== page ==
UK investors move £62bn into Luxembourg and Dublin funds on Brexit fears

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UK investors move £62bn into Luxembourg and Dublin funds on Brexit fears

UK fund investors have shifted a net £62bn of their investments outside the UK since the 2016 Brexit referendum, according to the latest Fund Flow Index (FFI) from Calastone.

In March 2019 alone they placed some £2.7bn in EU-based funds, almost triple the inflows into UK-regulated funds, as worries over a no-deal Brexit escalated.

According to the report, almost all of the total £62bn is now invested in EU-based funds, with Dublin coming out as the biggest winner, taking in some £42bn; almost all of the rest has gone into funds domiciled in Luxembourg. 

Dublin and Luxembourg have been the real winners from the UK's decision to quit the EU."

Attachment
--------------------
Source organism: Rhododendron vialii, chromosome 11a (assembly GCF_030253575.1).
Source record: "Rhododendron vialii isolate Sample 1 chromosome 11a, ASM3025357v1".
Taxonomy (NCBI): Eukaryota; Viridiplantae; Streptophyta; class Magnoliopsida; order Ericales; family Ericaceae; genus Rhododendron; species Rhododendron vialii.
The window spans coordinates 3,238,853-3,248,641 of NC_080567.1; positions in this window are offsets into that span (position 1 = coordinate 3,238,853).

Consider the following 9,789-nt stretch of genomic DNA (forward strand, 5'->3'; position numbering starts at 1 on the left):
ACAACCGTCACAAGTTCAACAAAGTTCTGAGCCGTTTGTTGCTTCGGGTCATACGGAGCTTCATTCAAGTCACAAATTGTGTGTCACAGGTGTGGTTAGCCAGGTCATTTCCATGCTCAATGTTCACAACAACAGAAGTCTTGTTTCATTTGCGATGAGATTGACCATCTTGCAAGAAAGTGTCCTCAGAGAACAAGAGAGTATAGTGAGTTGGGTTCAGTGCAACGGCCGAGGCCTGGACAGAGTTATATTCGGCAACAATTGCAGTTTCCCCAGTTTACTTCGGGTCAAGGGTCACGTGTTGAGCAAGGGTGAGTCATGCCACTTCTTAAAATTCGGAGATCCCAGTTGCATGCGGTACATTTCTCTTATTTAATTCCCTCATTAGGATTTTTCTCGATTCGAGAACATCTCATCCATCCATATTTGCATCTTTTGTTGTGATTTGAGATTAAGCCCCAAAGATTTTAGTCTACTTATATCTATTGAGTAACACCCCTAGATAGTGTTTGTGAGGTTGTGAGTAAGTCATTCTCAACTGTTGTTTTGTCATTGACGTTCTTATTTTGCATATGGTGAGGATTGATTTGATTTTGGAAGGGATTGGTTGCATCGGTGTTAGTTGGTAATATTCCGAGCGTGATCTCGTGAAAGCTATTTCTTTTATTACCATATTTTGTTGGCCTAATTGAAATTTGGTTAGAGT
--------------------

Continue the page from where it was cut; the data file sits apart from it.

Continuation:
This figure is a staggering increase from the £2.5bn UK investors placed into offshore funds in the 18 months before the referendum. In the last six months, however, UK investors have placed more money into offshore funds than those domiciled in the UK - £9.5bn versus £7.5bn.

Calastone found this was the case across all asset types, suggesting that the choice of jurisdiction outside the UK was the main driver.

Edward Glyn, Calastone's head of global markets, said: "Dublin and Luxembourg have been the real winners from the UK's decision to quit the EU.

Before the Brexit referendum, there was relatively busy two-way trade in offshore funds, but the net amount that flowed offshore was extremely small.

Since June 2016, the picture has changed completely as a wall of UK investor money has fled from the UK to Dublin and Luxembourg, where it will remain inside the EU's regulatory jurisdiction once the UK leaves the union.

"Big political events have clearly influenced investors: flows offshore have risen markedly at key moments of instability connected to the Brexit story.

"Institutional and high-net-worth individuals are mainly responsible for the trend; smaller retail savers remain focused on UK-domiciled funds, suggesting that more sophisticated investors have the greatest concern about the consequences of Brexit."

This article was first published by Investment Week, a sister title to International Investment